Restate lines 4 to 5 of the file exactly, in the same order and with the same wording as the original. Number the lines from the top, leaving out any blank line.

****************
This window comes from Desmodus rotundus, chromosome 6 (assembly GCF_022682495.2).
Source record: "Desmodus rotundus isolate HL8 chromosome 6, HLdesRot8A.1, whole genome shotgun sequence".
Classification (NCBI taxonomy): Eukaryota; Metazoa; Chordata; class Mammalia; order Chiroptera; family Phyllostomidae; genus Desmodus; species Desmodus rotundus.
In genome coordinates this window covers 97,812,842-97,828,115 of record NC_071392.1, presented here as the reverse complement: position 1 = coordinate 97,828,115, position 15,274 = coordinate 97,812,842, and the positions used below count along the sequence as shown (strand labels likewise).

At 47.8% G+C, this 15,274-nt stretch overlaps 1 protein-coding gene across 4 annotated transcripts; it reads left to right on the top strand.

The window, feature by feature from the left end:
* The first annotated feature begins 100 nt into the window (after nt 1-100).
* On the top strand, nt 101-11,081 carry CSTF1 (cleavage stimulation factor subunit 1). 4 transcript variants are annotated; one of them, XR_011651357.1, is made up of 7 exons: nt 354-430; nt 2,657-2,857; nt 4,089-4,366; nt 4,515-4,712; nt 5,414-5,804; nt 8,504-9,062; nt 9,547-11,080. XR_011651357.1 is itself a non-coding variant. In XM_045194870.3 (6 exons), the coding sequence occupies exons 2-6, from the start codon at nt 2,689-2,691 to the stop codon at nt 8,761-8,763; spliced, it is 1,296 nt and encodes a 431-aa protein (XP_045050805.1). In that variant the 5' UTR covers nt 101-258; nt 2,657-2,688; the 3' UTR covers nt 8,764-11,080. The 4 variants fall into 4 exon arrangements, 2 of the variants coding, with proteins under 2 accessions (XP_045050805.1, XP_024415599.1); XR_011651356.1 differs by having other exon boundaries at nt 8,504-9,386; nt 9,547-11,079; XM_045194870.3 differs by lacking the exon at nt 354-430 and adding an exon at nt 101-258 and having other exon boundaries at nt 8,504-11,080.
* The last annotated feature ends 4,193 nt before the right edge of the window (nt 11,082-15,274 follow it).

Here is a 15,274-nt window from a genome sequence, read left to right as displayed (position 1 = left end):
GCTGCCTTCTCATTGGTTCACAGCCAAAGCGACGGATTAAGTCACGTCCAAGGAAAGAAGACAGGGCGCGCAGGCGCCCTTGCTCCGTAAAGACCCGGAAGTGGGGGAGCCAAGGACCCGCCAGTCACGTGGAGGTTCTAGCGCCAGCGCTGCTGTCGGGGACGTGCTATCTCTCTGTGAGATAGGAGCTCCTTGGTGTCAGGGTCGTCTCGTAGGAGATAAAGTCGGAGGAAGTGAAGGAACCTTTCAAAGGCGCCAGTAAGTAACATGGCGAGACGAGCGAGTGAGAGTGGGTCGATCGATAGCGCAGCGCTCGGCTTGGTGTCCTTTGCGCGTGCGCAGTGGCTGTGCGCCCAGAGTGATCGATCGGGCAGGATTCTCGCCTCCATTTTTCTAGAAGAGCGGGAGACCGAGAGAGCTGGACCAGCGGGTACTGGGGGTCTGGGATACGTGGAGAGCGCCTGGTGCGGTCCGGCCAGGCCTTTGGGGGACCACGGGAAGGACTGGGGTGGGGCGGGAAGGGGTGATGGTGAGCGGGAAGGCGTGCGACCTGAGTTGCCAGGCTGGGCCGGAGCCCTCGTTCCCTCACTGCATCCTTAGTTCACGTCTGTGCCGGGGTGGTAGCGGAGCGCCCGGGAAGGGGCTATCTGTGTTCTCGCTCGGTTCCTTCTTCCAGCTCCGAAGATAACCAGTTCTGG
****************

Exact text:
In genome coordinates this window covers 97,812,842-97,828,115 of record NC_071392.1, presented here as the reverse complement: position 1 = coordinate 97,828,115, position 15,274 = coordinate 97,812,842, and the positions used below count along the sequence as shown (strand labels likewise).

At 47.8% G+C, this 15,274-nt stretch overlaps 1 protein-coding gene across 4 annotated transcripts; it reads left to right on the top strand.